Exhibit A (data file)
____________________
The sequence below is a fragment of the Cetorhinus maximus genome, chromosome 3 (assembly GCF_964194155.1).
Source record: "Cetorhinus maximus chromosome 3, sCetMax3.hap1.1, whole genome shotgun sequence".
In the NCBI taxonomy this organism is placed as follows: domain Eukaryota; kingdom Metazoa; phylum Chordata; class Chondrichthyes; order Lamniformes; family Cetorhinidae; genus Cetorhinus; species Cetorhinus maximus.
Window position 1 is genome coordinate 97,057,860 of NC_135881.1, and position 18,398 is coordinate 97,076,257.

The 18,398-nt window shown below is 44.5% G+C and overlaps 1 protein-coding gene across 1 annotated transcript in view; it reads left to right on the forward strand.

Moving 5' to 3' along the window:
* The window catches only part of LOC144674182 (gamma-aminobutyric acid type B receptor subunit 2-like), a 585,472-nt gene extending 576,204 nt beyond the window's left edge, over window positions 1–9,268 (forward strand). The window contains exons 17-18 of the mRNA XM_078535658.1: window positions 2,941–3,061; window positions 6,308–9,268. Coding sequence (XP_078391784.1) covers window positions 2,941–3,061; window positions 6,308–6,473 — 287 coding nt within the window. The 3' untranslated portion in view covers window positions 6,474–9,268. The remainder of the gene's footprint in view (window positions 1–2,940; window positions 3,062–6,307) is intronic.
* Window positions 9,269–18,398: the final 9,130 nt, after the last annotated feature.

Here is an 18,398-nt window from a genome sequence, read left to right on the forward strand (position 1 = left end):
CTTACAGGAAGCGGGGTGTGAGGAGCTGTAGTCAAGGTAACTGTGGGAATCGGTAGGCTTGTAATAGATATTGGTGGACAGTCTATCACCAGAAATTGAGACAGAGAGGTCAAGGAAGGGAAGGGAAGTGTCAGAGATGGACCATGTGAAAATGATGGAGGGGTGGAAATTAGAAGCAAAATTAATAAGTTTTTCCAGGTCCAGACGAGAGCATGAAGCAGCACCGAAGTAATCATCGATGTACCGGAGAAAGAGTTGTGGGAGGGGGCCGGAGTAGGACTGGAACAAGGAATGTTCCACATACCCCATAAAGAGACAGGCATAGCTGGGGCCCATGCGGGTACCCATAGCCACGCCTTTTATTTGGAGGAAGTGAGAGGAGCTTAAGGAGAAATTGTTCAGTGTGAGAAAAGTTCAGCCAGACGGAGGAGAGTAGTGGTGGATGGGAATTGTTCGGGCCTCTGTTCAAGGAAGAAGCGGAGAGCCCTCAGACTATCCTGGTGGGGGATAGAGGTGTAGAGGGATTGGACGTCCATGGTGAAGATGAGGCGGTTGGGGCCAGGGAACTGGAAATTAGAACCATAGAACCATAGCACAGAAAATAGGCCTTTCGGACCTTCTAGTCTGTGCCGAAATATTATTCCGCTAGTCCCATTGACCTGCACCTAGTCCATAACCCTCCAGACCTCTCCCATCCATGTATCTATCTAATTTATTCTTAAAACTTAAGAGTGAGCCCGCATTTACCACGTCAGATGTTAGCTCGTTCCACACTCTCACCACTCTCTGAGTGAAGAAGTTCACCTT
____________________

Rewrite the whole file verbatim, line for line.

The sequence below is a fragment of the Cetorhinus maximus genome, chromosome 3 (assembly GCF_964194155.1).
Source record: "Cetorhinus maximus chromosome 3, sCetMax3.hap1.1, whole genome shotgun sequence".
In the NCBI taxonomy this organism is placed as follows: domain Eukaryota; kingdom Metazoa; phylum Chordata; class Chondrichthyes; order Lamniformes; family Cetorhinidae; genus Cetorhinus; species Cetorhinus maximus.
Window position 1 is genome coordinate 97,057,860 of NC_135881.1, and position 18,398 is coordinate 97,076,257.

The 18,398-nt window shown below is 44.5% G+C and overlaps 1 protein-coding gene across 1 annotated transcript in view; it reads left to right on the forward strand.

Moving 5' to 3' along the window:
* The window catches only part of LOC144674182 (gamma-aminobutyric acid type B receptor subunit 2-like), a 585,472-nt gene extending 576,204 nt beyond the window's left edge, over window positions 1–9,268 (forward strand). The window contains exons 17-18 of the mRNA XM_078535658.1: window positions 2,941–3,061; window positions 6,308–9,268. Coding sequence (XP_078391784.1) covers window positions 2,941–3,061; window positions 6,308–6,473 — 287 coding nt within the window. The 3' untranslated portion in view covers window positions 6,474–9,268. The remainder of the gene's footprint in view (window positions 1–2,940; window positions 3,062–6,307) is intronic.
* Window positions 9,269–18,398: the final 9,130 nt, after the last annotated feature.

Here is an 18,398-nt window from a genome sequence, read left to right on the forward strand (position 1 = left end):
CTTACAGGAAGCGGGGTGTGAGGAGCTGTAGTCAAGGTAACTGTGGGAATCGGTAGGCTTGTAATAGATATTGGTGGACAGTCTATCACCAGAAATTGAGACAGAGAGGTCAAGGAAGGGAAGGGAAGTGTCAGAGATGGACCATGTGAAAATGATGGAGGGGTGGAAATTAGAAGCAAAATTAATAAGTTTTTCCAGGTCCAGACGAGAGCATGAAGCAGCACCGAAGTAATCATCGATGTACCGGAGAAAGAGTTGTGGGAGGGGGCCGGAGTAGGACTGGAACAAGGAATGTTCCACATACCCCATAAAGAGACAGGCATAGCTGGGGCCCATGCGGGTACCCATAGCCACGCCTTTTATTTGGAGGAAGTGAGAGGAGCTTAAGGAGAAATTGTTCAGTGTGAGAAAAGTTCAGCCAGACGGAGGAGAGTAGTGGTGGATGGGAATTGTTCGGGCCTCTGTTCAAGGAAGAAGCGGAGAGCCCTCAGACTATCCTGGTGGGGGATAGAGGTGTAGAGGGATTGGACGTCCATGGTGAAGATGAGGCGGTTGGGGCCAGGGAACTGGAAATTAGAACCATAGAACCATAGCACAGAAAATAGGCCTTTCGGACCTTCTAGTCTGTGCCGAAATATTATTCCGCTAGTCCCATTGACCTGCACCTAGTCCATAACCCTCCAGACCTCTCCCATCCATGTATCTATCTAATTTATTCTTAAAACTTAAGAGTGAGCCCGCATTTACCACGTCAGATGTTAGCTCGTTCCACACTCTCACCACTCTCTGAGTGAAGAAGTTCACCTT